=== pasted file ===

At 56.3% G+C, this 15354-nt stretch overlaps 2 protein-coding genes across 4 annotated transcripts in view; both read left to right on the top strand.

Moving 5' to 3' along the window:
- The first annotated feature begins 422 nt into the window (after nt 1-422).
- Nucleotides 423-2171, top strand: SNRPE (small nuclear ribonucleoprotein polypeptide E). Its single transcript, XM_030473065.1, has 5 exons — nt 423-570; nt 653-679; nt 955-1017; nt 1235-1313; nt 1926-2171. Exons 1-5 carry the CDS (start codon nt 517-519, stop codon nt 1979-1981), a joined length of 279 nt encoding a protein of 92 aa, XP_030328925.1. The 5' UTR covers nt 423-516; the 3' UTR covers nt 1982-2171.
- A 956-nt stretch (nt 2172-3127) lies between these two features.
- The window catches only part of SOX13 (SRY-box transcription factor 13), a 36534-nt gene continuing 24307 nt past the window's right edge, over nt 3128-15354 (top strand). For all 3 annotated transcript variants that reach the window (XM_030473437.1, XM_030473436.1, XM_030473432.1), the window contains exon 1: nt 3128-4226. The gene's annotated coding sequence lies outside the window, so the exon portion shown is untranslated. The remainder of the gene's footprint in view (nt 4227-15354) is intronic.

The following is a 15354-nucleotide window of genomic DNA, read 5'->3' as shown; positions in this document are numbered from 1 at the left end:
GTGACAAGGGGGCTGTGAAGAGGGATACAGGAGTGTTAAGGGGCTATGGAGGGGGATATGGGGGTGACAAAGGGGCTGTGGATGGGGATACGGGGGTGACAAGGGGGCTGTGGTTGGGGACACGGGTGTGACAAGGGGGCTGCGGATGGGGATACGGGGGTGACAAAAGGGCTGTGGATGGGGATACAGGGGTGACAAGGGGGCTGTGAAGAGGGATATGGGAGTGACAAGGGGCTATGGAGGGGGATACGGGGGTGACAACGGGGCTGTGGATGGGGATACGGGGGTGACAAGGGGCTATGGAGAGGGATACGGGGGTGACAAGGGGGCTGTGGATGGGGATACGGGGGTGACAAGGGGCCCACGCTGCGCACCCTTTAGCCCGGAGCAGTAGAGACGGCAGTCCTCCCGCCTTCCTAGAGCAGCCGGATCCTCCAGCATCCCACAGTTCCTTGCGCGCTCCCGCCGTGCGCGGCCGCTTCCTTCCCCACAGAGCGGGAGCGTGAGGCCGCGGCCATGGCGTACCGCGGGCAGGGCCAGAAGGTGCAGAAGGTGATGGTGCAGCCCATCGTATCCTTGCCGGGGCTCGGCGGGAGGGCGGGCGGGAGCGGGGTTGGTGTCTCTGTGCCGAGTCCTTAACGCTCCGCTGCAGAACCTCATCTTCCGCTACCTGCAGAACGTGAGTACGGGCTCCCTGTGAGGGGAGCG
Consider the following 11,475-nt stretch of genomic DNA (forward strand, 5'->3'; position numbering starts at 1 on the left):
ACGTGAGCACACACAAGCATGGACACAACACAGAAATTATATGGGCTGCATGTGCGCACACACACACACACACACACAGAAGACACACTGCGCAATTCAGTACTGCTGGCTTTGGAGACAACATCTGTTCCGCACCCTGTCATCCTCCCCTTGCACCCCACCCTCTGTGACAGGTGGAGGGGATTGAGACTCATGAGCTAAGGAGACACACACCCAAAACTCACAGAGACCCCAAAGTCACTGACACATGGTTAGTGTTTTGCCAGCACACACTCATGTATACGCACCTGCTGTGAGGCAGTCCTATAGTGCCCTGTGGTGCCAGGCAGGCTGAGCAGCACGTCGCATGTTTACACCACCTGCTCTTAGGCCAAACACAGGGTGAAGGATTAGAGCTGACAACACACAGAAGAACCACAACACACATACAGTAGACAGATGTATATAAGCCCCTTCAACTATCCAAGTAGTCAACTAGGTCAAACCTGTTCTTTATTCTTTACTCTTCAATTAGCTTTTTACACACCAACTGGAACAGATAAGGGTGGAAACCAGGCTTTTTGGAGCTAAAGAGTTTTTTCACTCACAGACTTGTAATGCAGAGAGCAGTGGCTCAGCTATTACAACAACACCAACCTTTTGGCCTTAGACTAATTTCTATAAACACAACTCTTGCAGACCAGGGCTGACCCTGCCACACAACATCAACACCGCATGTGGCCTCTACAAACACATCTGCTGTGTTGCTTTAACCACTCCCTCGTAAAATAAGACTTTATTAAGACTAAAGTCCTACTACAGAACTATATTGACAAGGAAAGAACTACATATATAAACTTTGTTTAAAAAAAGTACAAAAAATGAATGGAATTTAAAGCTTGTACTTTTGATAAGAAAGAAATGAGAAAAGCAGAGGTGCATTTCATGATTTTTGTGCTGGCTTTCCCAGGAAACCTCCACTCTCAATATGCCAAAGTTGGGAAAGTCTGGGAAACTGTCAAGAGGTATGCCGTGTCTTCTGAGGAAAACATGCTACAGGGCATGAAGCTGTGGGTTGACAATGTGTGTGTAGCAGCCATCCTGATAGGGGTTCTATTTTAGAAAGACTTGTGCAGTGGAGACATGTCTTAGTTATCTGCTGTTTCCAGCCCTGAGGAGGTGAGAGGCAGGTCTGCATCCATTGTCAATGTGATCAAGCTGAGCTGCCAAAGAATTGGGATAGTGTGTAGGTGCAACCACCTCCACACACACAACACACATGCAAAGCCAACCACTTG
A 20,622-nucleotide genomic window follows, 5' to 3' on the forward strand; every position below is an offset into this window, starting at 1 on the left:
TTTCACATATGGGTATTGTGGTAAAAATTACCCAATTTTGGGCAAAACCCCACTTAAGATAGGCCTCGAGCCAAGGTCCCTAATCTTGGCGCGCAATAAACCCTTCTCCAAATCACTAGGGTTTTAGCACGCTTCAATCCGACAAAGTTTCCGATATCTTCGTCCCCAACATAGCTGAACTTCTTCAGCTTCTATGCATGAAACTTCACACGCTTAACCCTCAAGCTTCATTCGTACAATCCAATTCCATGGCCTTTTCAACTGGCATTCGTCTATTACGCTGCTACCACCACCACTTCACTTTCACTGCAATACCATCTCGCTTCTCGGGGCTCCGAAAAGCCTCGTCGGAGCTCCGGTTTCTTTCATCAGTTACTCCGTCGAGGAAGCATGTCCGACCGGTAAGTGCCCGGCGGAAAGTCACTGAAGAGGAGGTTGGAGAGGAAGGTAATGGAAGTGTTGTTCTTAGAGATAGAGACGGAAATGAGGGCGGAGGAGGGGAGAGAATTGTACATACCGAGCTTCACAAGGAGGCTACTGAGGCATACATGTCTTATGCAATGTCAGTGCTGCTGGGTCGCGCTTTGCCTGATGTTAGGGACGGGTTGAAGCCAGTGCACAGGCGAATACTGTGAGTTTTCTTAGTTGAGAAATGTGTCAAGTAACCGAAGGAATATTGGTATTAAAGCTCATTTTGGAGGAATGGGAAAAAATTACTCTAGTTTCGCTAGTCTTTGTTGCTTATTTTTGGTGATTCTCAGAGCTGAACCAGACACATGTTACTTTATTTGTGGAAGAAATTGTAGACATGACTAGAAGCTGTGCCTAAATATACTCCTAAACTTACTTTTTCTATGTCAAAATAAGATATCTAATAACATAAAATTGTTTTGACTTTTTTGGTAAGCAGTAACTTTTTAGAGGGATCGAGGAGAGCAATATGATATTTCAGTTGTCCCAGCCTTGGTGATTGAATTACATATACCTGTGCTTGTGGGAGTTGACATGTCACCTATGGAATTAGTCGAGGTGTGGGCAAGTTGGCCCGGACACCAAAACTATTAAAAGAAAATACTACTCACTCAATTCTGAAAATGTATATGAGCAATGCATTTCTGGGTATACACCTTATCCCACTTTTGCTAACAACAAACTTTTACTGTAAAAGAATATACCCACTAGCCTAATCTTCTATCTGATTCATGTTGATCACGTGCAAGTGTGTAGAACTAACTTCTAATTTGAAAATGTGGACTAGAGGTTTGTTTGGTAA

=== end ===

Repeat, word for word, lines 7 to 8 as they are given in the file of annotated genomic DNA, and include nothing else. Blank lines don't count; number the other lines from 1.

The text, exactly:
The following is a 15354-nucleotide window of genomic DNA, read 5'->3' as shown; positions in this document are numbered from 1 at the left end:
GTGACAAGGGGGCTGTGAAGAGGGATACAGGAGTGTTAAGGGGCTATGGAGGGGGATATGGGGGTGACAAAGGGGCTGTGGATGGGGATACGGGGGTGACAAGGGGGCTGTGGTTGGGGACACGGGTGTGACAAGGGGGCTGCGGATGGGGATACGGGGGTGACAAAAGGGCTGTGGATGGGGATACAGGGGTGACAAGGGGGCTGTGAAGAGGGATATGGGAGTGACAAGGGGCTATGGAGGGGGATACGGGGGTGACAACGGGGCTGTGGATGGGGATACGGGGGTGACAAGGGGCTATGGAGAGGGATACGGGGGTGACAAGGGGGCTGTGGATGGGGATACGGGGGTGACAAGGGGCCCACGCTGCGCACCCTTTAGCCCGGAGCAGTAGAGACGGCAGTCCTCCCGCCTTCCTAGAGCAGCCGGATCCTCCAGCATCCCACAGTTCCTTGCGCGCTCCCGCCGTGCGCGGCCGCTTCCTTCCCCACAGAGCGGGAGCGTGAGGCCGCGGCCATGGCGTACCGCGGGCAGGGCCAGAAGGTGCAGAAGGTGATGGTGCAGCCCATCGTATCCTTGCCGGGGCTCGGCGGGAGGGCGGGCGGGAGCGGGGTTGGTGTCTCTGTGCCGAGTCCTTAACGCTCCGCTGCAGAACCTCATCTTCCGCTACCTGCAGAACGTGAGTACGGGCTCCCTGTGAGGGGAGCG